Reading Remembrance of Things Past has been a life ambition for me. It was never particularly high on the list, nor is it a particularly valuable way for one to spend several dozen hours of one’s life. But for someone going to an elite college in the United States in the 1980s, Proust was one of those monuments of literature that it seemed like you were supposed to read in order to consider yourself an educated person. (I doubt this is still the case, given the diminished stature of literature in American culture, France’s loss of the peculiar cultural hegemony it once enjoyed, and, of course, the passage of time.) I read most of the comparable classics by the end of college—I won a race against the conductor Alan Gilbert to read War and Peace, which of course is breezy and entertaining compared to Remembrance of Things Past—but Proust just represented too much of a time commitment.
Now that I’m in my fifties, though, and some of the other life ambitions have been checked off, it seemed like it was time. I actually began the first volume about five years ago and read it on and off for more than two years before finishing it. In my defense, I read it in French. Then, after my father died last fall, my parents’ copy—pictured above—was among the few books I kept from his library. I read volumes two through four in the C. K. Scott Moncrief translation before switching to the new translation, which I found much more clear. (The difference between the two can be summed up in their titles: Remembrance of Things Past has a lovely ring, but it’s from a Shakespeare sonnet and has a completely different meaning from In Search of Lost Time, the literal translation of the French title.)
I just finished the last volume this morning. And my reaction, which has been taking shape in my head for the past few volumes, is: What a waste! Not a waste of time; the book is enjoyable enough to read, and it contains a kind of writing, and a kind of internal psychological description, that I have found nowhere else.
A waste of talent, however. Proust had the ability and the patience to describe the minutiae of his own thoughts and feelings, and the thoughts and feelings of people around him, and the details of how people communicate, and the way the outside world is reflected in our consciousness, to an extraordinary level of detail. But the world he chose to describe was, to a large degree, the world of Parisian high society, and the interpersonal dynamics he chose to illuminate were the petty rivalries, ambitions, and jealousies of people seeking to elevate their place in society. That’s not the entirety of the book, but still, for example, more than half of the last volume—137 pages in small print in the Moncrief translation—is dedicated to a blow-by-blow account of a single party thrown by the Princesse de Guermantes.
And even when we are not in some Parisian party, we are still in the narrator’s mind. And for much of his adult life, that mind is taken up by (a) sexual attraction to girls and young women, (b) jealousy, (c) fascination with gay men, complete with homophobic stereotypes that horrify contemporary readers (yes, I know Proust was gay), and (d) fascination with lesbian sex. Volumes four, five, and six deal with little else. The narrator describes perpetual jealousy as if it is a necessary component of love—indeed, the very thing that makes love what it is—which, from my own experience, I find to be preposterous. The fascination with what women might be doing behind closed doors is sophomoric. I understand the literary interest in occupying the mind of someone who is not yourself, but the narrator’s insistence that his particular obsessions are common to all men (not women—the book seems to be written exclusively for men—is tiresome.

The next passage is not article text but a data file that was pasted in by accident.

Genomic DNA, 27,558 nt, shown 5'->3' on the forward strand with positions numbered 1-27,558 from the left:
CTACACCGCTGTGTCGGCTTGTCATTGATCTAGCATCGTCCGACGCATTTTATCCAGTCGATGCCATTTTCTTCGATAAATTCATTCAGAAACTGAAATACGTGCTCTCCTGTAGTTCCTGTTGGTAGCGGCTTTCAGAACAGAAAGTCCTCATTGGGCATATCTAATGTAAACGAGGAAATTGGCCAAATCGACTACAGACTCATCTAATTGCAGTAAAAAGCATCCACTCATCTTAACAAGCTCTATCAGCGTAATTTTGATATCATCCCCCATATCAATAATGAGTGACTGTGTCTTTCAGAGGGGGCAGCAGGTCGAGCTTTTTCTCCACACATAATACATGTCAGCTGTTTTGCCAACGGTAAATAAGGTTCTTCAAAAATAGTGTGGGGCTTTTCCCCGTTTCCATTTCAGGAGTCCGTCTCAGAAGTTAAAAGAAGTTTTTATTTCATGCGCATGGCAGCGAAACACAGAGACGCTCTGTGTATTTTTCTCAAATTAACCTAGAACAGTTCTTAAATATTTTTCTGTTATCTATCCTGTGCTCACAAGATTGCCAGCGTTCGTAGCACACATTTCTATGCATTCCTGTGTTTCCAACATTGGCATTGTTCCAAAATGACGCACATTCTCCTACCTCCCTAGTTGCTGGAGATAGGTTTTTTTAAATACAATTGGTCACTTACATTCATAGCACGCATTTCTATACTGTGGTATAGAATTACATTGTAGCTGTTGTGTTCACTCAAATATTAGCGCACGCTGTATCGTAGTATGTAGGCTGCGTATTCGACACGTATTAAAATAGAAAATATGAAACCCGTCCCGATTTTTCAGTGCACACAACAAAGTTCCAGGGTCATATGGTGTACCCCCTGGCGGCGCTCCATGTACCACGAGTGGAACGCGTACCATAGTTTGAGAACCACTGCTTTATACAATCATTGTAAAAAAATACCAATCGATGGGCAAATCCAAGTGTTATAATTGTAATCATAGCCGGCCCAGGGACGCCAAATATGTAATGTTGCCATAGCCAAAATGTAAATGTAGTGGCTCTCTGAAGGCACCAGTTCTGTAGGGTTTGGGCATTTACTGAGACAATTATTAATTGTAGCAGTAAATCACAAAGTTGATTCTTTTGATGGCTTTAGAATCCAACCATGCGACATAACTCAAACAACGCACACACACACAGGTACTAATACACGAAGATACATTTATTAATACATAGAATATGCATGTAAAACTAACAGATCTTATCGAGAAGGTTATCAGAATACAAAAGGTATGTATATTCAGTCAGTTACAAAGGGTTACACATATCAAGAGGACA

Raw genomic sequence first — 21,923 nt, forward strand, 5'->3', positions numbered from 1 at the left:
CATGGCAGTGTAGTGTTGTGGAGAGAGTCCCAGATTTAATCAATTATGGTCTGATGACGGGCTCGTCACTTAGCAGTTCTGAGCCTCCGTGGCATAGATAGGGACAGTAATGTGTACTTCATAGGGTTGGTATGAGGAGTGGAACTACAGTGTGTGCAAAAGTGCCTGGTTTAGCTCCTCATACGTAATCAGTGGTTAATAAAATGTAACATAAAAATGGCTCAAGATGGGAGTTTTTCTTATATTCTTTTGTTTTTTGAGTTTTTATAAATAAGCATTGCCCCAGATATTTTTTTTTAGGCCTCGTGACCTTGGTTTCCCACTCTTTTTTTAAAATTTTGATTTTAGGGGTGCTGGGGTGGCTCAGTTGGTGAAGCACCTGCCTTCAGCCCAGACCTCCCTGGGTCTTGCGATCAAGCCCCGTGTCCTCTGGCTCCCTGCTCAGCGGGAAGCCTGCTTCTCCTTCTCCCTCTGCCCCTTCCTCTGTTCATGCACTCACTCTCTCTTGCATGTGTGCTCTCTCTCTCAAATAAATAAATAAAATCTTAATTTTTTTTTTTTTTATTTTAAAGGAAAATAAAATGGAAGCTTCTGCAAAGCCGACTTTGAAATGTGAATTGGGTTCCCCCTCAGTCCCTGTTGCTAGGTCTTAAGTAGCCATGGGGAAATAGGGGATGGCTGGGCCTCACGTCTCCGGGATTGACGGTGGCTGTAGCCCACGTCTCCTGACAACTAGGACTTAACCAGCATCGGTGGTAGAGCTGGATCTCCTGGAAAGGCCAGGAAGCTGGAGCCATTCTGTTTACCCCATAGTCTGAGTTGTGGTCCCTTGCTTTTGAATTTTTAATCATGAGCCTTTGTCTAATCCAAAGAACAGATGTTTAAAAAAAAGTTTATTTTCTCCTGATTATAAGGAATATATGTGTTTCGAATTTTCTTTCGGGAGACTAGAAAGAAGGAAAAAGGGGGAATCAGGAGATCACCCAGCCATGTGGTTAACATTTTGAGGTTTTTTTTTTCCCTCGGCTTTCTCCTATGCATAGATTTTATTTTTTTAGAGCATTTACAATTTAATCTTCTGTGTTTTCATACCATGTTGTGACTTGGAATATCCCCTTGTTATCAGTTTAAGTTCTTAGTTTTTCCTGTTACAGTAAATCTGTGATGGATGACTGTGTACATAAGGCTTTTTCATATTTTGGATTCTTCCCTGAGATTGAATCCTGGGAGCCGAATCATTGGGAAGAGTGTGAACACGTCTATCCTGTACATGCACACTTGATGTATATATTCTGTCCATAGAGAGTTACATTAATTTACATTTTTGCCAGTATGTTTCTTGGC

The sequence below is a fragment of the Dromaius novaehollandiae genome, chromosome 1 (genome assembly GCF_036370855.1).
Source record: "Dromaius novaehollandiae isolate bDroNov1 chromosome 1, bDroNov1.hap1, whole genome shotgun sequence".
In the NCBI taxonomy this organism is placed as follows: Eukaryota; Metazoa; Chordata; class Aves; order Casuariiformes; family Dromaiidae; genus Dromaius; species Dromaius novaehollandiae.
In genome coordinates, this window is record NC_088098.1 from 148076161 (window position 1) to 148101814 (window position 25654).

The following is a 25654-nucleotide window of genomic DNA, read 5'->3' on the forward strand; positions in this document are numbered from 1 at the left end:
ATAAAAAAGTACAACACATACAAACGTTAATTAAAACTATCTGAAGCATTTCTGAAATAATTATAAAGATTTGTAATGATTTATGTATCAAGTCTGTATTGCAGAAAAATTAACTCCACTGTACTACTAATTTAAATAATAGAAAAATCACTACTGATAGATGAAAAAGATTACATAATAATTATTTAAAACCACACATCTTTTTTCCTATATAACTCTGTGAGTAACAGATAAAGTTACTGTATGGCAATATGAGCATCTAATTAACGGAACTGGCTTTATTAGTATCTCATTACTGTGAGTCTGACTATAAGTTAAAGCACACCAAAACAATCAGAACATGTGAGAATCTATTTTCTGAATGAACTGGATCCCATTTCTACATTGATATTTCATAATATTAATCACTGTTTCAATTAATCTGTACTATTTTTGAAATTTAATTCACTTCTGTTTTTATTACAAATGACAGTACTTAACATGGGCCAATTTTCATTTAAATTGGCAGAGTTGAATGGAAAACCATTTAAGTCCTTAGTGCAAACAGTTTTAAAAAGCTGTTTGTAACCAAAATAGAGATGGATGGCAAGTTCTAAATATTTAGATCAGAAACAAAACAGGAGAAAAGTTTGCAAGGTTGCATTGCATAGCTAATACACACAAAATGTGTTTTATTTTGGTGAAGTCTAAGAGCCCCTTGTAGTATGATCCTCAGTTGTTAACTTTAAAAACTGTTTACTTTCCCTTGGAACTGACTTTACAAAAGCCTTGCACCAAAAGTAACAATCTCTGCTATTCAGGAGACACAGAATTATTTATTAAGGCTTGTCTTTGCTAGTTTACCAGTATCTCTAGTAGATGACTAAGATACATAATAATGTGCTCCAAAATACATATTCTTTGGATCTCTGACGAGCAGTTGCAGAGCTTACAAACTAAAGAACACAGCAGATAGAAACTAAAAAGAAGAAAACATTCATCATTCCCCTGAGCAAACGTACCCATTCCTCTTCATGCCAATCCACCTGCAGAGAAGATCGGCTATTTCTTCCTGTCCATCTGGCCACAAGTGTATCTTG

The other thing that wears you down is Proust’s/the narrator’s obnoxious snobbery. His contempt for other people’s intelligence, opinions, artistic tastes, and conversational skills is a constant throughout the novel, but it bursts into full bloom in the middle of the final volume, where Proust spends 37 pages explaining to the reader what the whole thing is all about and why it is a masterpiece beyond all other types of literature. (The 37 pages are inserted into the discussion of the Princesse de Guermantes’s party, on the pretext that they are thoughts that ran through the narrator’s head as he entered the building.)
I prefer David Lynch: I just watched Mulholland Drive, and I think it’s a better movie because Lynch did not stop near the end and lecture the audience on how the plot was structured and what everything in it meant. Yet Proust, with his penchant for repetition, hammers home what exactly he means when he describes an instance of spontaneous, involuntary memory, and what it all means for the human condition, as if afraid that otherwise no one would understand his genius. In case you still didn’t get the point, he says this:
“How much better life seemed to me now that it seemed susceptible of being illuminated, taken out of the shadows, restored from our ceaseless falsification of it to the truth of what it was, in short, realized in a book.”
Really, the genius was obvious enough without its self-proclamation.
In any case, I’m glad to have read it. I may even read it again someday. I think it is one of those novels that will be more enjoyable the second time around after you know the significance of all the scenes early in the chronology. (Only in Proust do you have to wait 2,000 pages to find out what something ultimately meant.) But it could have been so much better.